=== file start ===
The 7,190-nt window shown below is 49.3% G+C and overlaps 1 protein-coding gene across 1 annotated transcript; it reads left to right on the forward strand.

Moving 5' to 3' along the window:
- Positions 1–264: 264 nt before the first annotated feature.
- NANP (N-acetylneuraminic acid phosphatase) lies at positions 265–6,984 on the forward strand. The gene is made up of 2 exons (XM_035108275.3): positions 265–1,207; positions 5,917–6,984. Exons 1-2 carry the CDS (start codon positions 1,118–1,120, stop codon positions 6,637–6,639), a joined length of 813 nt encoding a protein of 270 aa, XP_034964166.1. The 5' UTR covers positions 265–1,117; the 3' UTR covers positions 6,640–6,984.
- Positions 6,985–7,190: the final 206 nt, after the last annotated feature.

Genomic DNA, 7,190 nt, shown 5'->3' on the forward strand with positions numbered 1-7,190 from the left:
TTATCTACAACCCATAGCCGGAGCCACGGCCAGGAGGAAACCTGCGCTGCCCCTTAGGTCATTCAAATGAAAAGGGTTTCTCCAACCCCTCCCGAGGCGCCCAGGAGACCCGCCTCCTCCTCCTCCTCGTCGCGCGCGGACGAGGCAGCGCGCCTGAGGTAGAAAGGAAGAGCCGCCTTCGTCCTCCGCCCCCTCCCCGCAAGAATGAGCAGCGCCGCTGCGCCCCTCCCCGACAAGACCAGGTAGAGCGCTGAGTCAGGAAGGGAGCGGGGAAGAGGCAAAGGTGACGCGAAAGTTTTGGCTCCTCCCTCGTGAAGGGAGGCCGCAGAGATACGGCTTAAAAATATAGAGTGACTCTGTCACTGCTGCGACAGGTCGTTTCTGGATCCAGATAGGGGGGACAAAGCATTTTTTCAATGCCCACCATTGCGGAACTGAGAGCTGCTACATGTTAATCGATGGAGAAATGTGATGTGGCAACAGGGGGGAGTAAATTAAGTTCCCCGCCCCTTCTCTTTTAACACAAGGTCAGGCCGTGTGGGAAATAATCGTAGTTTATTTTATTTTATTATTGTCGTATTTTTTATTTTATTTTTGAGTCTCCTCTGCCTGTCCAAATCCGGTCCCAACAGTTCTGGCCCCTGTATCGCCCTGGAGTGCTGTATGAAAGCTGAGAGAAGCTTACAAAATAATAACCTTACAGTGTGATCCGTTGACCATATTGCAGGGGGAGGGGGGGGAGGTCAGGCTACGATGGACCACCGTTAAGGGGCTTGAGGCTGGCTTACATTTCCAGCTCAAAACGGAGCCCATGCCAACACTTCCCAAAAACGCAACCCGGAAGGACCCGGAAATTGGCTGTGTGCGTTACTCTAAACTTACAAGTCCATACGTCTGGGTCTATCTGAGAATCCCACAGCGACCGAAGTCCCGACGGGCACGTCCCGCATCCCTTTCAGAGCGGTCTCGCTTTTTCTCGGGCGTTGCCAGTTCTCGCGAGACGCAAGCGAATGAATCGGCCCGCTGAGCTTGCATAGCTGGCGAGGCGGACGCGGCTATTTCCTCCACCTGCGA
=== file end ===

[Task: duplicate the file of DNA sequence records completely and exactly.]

The 7,190-nt window shown below is 49.3% G+C and overlaps 1 protein-coding gene across 1 annotated transcript; it reads left to right on the forward strand.

Moving 5' to 3' along the window:
- Positions 1–264: 264 nt before the first annotated feature.
- NANP (N-acetylneuraminic acid phosphatase) lies at positions 265–6,984 on the forward strand. The gene is made up of 2 exons (XM_035108275.3): positions 265–1,207; positions 5,917–6,984. Exons 1-2 carry the CDS (start codon positions 1,118–1,120, stop codon positions 6,637–6,639), a joined length of 813 nt encoding a protein of 270 aa, XP_034964166.1. The 5' UTR covers positions 265–1,117; the 3' UTR covers positions 6,640–6,984.
- Positions 6,985–7,190: the final 206 nt, after the last annotated feature.

Genomic DNA, 7,190 nt, shown 5'->3' on the forward strand with positions numbered 1-7,190 from the left:
TTATCTACAACCCATAGCCGGAGCCACGGCCAGGAGGAAACCTGCGCTGCCCCTTAGGTCATTCAAATGAAAAGGGTTTCTCCAACCCCTCCCGAGGCGCCCAGGAGACCCGCCTCCTCCTCCTCCTCGTCGCGCGCGGACGAGGCAGCGCGCCTGAGGTAGAAAGGAAGAGCCGCCTTCGTCCTCCGCCCCCTCCCCGCAAGAATGAGCAGCGCCGCTGCGCCCCTCCCCGACAAGACCAGGTAGAGCGCTGAGTCAGGAAGGGAGCGGGGAAGAGGCAAAGGTGACGCGAAAGTTTTGGCTCCTCCCTCGTGAAGGGAGGCCGCAGAGATACGGCTTAAAAATATAGAGTGACTCTGTCACTGCTGCGACAGGTCGTTTCTGGATCCAGATAGGGGGGACAAAGCATTTTTTCAATGCCCACCATTGCGGAACTGAGAGCTGCTACATGTTAATCGATGGAGAAATGTGATGTGGCAACAGGGGGGAGTAAATTAAGTTCCCCGCCCCTTCTCTTTTAACACAAGGTCAGGCCGTGTGGGAAATAATCGTAGTTTATTTTATTTTATTATTGTCGTATTTTTTATTTTATTTTTGAGTCTCCTCTGCCTGTCCAAATCCGGTCCCAACAGTTCTGGCCCCTGTATCGCCCTGGAGTGCTGTATGAAAGCTGAGAGAAGCTTACAAAATAATAACCTTACAGTGTGATCCGTTGACCATATTGCAGGGGGAGGGGGGGGAGGTCAGGCTACGATGGACCACCGTTAAGGGGCTTGAGGCTGGCTTACATTTCCAGCTCAAAACGGAGCCCATGCCAACACTTCCCAAAAACGCAACCCGGAAGGACCCGGAAATTGGCTGTGTGCGTTACTCTAAACTTACAAGTCCATACGTCTGGGTCTATCTGAGAATCCCACAGCGACCGAAGTCCCGACGGGCACGTCCCGCATCCCTTTCAGAGCGGTCTCGCTTTTTCTCGGGCGTTGCCAGTTCTCGCGAGACGCAAGCGAATGAATCGGCCCGCTGAGCTTGCATAGCTGGCGAGGCGGACGCGGCTATTTCCTCCACCTGCGA